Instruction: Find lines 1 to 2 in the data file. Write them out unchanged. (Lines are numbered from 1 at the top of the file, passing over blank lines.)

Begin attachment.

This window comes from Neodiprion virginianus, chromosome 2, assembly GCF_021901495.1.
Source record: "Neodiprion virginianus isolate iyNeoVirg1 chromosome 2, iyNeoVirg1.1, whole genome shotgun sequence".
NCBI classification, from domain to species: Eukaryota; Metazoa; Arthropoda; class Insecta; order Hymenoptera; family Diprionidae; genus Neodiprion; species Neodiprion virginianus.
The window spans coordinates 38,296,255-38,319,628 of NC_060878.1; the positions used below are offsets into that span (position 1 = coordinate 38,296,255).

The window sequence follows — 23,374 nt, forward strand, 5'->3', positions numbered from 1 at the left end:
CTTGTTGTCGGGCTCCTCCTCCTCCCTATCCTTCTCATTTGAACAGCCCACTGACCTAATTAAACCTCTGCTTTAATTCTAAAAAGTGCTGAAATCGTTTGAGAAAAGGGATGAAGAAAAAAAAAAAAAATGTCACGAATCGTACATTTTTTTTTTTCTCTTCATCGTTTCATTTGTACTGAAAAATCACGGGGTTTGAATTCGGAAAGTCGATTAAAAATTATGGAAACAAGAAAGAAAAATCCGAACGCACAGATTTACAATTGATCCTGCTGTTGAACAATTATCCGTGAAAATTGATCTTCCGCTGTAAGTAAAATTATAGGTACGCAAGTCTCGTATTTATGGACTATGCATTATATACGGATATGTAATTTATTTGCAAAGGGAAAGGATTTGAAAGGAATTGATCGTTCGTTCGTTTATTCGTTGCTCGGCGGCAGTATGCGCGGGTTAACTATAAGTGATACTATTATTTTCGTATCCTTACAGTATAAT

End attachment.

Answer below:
This window comes from Neodiprion virginianus, chromosome 2, assembly GCF_021901495.1.
Source record: "Neodiprion virginianus isolate iyNeoVirg1 chromosome 2, iyNeoVirg1.1, whole genome shotgun sequence".